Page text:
‘What does it do?’
A group of friends and I were volunteering recently, and a mom with her young son in tow came to join us. Mom had dutifully purchased a Lego Star Wars kit for her son to keep him occupied while she worked with the other adults. Fifteen minutes into the project, the boy lost a very important piece and he could no longer make it look like the picture on the box. They went home early.
Increasingly, makers of some of the best toys for creative play are offering “kit” versions, such as the Lego Star Wars kit or Play Doh kits, to name just two. The kits employ the use of the classic toy in a very specific and prescribed manner. They are often tied to a media program or fast-food restaurant as well. Too often, the kind of play offered by such kits is limited. You can only make so many Play Doh French fries before it gets boring and, as in the case of that little boy, if you lose a part, the possibilities in the toy are greatly diminished.
Toys created from media programs come with built in stories so children do not have to create their own.
A local preschool teacher shared a story with me about a three-year-old girl who brought her new teddy bear to school one day. Her classmate picked it up and squeezed its hands and squeezed its tummy and then turned to the teddy bear’s owner and asked, “What does it do?”
Toys created from media programs come with built in stories so children do not have to create their own. Children tend to play longer with toys not linked to a media script. A Cookie Monster puppet is always a Cookie Monster puppet; it seldom becomes something else. Tickle Me Elmo has his set script; once a child has heard it a few hundred times, it is done. Children derive little benefit from pushing a button. Such toys and the myriad others like them calling for our attention from the toy shelves tend to limit, not expand, a child’s free-form play.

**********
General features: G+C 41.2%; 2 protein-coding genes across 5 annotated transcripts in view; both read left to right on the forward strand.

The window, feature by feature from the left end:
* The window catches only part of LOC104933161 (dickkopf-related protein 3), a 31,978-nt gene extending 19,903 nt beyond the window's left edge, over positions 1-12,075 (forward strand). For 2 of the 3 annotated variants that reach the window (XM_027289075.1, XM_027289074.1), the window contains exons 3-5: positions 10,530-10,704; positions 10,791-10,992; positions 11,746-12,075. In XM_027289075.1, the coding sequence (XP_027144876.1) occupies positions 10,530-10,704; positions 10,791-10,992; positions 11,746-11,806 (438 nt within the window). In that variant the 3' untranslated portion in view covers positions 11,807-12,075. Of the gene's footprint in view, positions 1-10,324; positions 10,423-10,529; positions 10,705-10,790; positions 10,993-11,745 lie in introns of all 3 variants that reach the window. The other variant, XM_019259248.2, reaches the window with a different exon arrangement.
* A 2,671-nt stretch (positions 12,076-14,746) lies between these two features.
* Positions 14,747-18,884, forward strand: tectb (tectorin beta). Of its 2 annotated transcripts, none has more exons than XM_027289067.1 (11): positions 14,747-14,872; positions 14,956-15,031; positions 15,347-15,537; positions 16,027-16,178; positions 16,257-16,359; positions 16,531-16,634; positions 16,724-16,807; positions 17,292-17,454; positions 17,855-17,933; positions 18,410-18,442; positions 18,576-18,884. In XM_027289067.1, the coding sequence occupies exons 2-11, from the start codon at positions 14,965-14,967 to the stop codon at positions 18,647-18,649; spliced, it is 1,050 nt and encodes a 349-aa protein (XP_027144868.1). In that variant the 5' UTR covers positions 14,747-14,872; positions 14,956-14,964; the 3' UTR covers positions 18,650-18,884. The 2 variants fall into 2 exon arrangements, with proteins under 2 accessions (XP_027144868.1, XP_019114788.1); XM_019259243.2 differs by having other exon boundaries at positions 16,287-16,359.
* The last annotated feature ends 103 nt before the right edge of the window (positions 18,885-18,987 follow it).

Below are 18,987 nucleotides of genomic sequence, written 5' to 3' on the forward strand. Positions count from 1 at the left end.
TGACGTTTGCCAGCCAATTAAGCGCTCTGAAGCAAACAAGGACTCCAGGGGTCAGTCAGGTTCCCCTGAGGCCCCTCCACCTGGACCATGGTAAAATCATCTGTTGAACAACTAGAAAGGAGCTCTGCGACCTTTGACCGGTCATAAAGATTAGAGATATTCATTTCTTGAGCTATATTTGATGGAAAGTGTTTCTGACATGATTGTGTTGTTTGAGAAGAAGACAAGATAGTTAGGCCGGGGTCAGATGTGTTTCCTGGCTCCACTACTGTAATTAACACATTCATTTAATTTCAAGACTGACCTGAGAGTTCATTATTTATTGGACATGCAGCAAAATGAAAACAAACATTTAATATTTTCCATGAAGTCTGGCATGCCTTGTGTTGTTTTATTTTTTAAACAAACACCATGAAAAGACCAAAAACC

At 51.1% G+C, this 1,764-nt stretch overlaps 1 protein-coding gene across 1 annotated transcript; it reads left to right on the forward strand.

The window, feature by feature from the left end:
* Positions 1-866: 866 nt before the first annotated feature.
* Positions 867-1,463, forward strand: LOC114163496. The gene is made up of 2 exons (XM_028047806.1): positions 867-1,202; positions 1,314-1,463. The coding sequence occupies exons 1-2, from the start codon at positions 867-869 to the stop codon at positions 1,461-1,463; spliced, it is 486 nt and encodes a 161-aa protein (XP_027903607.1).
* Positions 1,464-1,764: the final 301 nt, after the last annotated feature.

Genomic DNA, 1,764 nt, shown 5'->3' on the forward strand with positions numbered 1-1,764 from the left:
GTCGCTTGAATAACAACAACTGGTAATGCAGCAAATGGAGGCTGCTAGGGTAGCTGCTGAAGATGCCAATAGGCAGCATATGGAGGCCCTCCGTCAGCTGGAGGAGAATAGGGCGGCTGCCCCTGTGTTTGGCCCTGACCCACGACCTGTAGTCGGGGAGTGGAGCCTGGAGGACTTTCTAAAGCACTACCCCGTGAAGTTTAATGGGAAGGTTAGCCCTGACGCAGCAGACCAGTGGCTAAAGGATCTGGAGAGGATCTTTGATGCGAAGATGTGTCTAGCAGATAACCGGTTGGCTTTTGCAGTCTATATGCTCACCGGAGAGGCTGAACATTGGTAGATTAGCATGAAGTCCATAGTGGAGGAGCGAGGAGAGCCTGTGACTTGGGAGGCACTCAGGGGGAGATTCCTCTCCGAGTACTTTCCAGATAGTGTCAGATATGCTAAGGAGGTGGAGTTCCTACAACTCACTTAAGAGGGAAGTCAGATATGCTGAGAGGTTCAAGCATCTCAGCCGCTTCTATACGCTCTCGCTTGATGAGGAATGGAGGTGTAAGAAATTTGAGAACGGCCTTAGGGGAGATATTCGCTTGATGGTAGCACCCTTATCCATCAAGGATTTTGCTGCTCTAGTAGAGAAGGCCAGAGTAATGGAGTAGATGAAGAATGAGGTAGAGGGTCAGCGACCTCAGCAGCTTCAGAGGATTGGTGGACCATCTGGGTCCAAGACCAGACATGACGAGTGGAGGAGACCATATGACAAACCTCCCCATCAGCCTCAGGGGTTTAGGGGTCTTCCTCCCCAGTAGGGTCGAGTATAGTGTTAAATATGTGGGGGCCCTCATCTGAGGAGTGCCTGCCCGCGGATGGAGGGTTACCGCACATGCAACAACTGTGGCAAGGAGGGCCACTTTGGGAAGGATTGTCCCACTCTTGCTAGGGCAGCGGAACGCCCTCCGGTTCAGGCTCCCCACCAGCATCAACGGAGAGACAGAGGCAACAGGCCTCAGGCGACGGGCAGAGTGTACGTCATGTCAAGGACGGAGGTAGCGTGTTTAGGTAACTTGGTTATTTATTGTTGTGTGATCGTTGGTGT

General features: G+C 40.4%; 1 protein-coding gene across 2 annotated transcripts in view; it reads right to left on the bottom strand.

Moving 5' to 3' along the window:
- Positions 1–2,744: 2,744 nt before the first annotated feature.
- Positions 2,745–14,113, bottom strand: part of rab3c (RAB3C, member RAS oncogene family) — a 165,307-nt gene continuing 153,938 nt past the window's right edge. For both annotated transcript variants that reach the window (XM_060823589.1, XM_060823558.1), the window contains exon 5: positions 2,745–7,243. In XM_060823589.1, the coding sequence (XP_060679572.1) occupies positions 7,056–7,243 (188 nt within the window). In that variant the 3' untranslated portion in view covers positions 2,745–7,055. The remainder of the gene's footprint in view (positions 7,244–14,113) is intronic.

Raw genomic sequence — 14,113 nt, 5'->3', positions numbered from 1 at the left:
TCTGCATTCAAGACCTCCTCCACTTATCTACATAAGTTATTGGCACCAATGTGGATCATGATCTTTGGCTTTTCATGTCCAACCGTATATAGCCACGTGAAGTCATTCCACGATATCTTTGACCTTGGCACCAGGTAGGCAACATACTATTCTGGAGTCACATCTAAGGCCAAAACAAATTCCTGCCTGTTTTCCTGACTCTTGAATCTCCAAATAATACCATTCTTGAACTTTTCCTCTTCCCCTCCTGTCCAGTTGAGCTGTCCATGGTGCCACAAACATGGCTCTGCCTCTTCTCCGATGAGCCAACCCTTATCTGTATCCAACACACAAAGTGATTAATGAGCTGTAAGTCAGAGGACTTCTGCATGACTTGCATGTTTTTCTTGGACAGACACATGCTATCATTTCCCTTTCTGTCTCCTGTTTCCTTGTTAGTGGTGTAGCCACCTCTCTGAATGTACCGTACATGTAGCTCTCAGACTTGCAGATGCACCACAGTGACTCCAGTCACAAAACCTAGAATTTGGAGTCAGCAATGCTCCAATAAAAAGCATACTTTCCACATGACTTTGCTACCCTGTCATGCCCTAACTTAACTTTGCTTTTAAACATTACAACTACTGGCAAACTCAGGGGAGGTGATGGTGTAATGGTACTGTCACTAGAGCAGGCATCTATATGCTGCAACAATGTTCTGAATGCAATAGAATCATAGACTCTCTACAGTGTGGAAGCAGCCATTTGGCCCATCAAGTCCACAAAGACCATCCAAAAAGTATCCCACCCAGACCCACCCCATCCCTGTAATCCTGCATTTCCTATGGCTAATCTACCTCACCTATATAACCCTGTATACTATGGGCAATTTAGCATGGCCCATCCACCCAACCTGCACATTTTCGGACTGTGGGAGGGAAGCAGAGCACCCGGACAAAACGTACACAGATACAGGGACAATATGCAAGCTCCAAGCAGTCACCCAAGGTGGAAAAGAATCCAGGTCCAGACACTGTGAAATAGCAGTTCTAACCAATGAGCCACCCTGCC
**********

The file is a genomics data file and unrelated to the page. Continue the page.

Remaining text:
“The opposite of play is depression.”
Play and public life
The science around the importance of play can be found in the work of the National Institute for Play. Founded by Dr. Stuart L. Brown, who first discovered the importance of play by discerning its absence in a carefully studied group of dysfunctional adults, the Institute for Play’s mission is “to bring the unrealized knowledge, practice, and benefits of play into public life.”
Brown states that from earliest infancy, play is the primary way children learn. “Through play, children eagerly use all the ‘tools’ they have at their disposal — their bodies, their relationships with their family and peers, and the world around them.” Play, more than any other activity, develops a child’s human talents and character. Dr. Brown adds, “The opposite of play is depression.”
When we search for toys that can enhance this primary way that our children develop, we should keep a few things in mind:
1. A good toy is 90 percent child and 10 percent toy.
2. Be sure your child has access to “true toys,” like blocks, dolls, and puppets, which stimulate imagination, rather than objects that require more passive participation from children like pushing a button or pulling a string.
3. Include the classic versions of Legos and Play Doh. Nothing says “possibility” like a bin of Legos or lump of Play Doh that can become anything your child chooses.
4. Be wary of advertising claims about products and toys that intend to help produce “super-children.”
5. Understand that, if you pay attention as your child plays with good toys, they will often reveal keys to their innate talents.
Remember: A good toy lies there until a child picks it up and transforms it into something. Imagine that!